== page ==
On Sunday, China's parliament passed legislation essentially requiring all candidates to be approved by Beijing.

    Occupy leaders responded by saying the group will hold a mass protest in the coming days, but no date or place will be given because of fears this may cause disruptions to the plan.

    'Spirit of resistance'

    Occupy co-founder Dai Yaoting said Tuesday that support for Occupy is slipping. But he told VOA's Mandarin service Wednesday that while the movement may not reach its desired goals, its significance can not be ignored.

    “The Occupy Central is a civil disobedience movement which has two parts. The first part is to change the system through some radical social actions," he said. "Now we know that it is unlikely to achieve this goal in the short term. Another goal of civil disobedience is to awake Hong Kong citizens, to let them understand the importance of democracy for Hong Kong. In terms of this part, we had a great influence in Hong Kong in the past 10 months. And influence will be further developed in the final Occupy Central Movement.”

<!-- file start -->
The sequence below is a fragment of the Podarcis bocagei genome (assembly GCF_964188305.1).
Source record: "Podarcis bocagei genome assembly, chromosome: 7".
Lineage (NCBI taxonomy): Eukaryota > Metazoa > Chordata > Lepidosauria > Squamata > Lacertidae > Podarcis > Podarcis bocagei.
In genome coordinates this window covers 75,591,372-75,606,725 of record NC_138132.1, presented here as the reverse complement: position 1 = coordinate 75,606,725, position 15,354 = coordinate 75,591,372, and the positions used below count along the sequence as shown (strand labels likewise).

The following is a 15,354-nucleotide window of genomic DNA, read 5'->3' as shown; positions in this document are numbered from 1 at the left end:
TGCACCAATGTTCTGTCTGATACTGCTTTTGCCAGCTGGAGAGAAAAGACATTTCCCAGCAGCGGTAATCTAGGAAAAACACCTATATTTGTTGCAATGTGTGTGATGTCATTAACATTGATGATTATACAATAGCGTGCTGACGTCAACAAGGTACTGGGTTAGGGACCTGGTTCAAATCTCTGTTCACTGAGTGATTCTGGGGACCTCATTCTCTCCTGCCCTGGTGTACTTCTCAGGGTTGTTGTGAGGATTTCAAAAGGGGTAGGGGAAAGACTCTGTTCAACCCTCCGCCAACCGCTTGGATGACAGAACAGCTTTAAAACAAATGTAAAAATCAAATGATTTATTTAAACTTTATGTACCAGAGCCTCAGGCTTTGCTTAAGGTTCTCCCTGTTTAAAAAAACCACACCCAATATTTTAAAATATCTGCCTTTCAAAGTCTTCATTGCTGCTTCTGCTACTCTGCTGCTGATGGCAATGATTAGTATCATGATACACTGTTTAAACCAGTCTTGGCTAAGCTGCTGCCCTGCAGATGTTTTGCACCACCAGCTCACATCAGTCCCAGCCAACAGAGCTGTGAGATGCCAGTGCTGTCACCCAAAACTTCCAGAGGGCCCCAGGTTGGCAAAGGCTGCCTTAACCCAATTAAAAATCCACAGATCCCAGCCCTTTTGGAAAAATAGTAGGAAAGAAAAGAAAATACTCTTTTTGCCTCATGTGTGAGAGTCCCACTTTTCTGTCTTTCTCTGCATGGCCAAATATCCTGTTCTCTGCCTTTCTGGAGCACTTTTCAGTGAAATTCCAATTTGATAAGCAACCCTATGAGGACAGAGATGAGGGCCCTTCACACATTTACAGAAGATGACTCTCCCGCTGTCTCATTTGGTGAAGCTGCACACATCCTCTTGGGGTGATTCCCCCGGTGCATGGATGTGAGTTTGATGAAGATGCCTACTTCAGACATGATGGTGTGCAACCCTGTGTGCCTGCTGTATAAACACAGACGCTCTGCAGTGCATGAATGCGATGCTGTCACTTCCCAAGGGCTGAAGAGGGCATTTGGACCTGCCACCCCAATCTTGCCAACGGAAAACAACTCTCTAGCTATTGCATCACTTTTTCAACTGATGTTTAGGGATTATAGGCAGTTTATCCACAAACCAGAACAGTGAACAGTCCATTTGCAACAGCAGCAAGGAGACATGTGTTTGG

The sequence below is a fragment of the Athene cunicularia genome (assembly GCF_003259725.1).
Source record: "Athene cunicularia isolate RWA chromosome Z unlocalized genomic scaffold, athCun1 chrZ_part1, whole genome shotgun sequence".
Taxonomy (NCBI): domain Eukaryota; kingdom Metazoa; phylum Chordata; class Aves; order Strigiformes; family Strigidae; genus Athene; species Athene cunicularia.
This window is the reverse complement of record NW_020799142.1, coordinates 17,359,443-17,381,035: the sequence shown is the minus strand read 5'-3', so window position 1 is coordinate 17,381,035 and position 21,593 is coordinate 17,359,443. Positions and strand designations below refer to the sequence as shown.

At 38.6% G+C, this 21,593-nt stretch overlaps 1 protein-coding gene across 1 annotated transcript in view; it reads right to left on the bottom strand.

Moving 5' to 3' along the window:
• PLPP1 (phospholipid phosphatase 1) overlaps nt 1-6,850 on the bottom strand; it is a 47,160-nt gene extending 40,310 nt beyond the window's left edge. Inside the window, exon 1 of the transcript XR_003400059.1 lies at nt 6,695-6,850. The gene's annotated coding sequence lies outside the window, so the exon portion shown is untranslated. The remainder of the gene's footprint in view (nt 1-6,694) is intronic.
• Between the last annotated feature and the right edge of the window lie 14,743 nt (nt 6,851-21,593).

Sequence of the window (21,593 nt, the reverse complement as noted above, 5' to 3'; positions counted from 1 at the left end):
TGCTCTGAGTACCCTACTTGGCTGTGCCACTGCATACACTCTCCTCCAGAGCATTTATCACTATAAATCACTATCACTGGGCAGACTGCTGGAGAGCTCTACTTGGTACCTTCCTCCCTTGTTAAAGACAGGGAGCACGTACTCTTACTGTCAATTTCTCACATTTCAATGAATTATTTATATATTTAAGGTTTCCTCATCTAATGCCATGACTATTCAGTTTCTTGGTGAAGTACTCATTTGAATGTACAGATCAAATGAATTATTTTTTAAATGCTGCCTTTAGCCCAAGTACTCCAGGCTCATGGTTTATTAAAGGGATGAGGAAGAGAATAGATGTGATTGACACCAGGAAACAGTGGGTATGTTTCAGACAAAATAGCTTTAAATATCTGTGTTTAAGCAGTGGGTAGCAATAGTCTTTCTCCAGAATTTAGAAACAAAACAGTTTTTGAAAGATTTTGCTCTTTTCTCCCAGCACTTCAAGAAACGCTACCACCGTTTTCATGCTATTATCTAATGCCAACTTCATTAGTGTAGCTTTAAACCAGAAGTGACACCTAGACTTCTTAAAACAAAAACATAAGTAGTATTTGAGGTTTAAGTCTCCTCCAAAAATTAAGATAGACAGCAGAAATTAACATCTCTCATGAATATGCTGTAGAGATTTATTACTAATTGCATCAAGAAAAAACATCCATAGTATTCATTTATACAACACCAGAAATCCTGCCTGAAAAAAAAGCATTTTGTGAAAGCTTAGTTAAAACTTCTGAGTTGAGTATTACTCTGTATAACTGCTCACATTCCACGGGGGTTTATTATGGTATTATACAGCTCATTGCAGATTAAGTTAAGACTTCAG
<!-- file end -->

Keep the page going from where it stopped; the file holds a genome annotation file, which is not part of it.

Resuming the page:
The group has promised to continue protests and to maintain a "spirit of resistance," saying this is particularly important "when democratic reform seems unlikely in the coming years."

    Under the ruling passed Sunday by China's parliament, candidates to become Hong Kong's next leader must receive majority approval from a nominating committee that likely is stacked with pro-Beijing representatives.

    If, as expected, Hong Kong lawmakers block the pro-Beijing legislation when it comes up for a vote early next year, the territory will revert to the current method in which a pro-Beijing committee selects the chief executive.

    This report was produced in collaboration with the VOA Mandarin service.

    You May Like

    Top US General: Turkish Media Report ‘Absurd'

    General Dunford rejects ‘irresponsible' claims of coup involvement by former four-star Army General Campbell, who led NATO forces in Afghanistan before retiring earlier this year

    Video Saving Ethiopian Children Thought to Be Cursed

    'Omo Child' looks at efforts of one African man to stop killings of ‘mingi’ children

    Protests Over Western Troops Threaten Libyan 'Unity' Government